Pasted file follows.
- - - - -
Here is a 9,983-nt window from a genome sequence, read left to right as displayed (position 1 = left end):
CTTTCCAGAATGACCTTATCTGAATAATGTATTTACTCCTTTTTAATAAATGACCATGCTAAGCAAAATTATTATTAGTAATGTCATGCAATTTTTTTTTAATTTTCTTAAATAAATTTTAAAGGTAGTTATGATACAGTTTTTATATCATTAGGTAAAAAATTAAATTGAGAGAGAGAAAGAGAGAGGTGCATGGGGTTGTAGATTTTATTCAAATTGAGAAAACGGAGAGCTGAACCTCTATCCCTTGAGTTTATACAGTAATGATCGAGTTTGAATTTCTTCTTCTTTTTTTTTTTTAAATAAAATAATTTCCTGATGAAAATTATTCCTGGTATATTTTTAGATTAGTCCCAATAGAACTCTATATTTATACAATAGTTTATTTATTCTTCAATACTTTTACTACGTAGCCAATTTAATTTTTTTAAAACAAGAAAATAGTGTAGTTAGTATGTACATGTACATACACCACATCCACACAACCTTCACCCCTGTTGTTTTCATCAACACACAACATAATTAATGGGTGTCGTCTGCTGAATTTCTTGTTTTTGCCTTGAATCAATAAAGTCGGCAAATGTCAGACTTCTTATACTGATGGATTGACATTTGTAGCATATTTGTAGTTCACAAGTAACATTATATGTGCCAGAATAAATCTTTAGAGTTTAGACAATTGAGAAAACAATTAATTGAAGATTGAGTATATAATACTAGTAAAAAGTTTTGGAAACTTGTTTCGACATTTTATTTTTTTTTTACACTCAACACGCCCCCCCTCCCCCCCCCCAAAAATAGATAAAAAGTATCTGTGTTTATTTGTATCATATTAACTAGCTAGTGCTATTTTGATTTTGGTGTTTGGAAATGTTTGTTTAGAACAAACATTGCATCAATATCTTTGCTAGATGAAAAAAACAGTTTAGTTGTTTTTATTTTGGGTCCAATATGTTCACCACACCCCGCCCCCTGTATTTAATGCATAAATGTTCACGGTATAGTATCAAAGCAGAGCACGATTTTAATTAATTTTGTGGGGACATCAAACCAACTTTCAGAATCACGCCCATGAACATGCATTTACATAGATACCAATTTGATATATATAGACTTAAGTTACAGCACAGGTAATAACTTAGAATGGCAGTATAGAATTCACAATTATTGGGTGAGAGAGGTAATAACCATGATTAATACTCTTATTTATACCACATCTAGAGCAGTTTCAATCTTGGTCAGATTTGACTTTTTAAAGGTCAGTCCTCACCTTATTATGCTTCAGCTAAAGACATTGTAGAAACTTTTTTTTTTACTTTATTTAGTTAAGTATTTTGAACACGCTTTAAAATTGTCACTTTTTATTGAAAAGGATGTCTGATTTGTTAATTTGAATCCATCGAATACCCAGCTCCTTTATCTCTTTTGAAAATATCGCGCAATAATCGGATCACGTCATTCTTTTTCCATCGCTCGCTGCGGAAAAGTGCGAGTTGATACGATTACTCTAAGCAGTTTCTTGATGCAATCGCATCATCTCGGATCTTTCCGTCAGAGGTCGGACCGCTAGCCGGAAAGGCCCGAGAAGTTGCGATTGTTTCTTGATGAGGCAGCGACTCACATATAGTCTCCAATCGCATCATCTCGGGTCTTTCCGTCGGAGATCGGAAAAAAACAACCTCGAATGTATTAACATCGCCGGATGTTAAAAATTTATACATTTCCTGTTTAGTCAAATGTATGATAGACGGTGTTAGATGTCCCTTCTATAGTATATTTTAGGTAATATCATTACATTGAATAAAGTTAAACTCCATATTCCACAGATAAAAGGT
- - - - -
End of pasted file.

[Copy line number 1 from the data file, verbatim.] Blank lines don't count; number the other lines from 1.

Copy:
Here is a 9,983-nt window from a genome sequence, read left to right as displayed (position 1 = left end):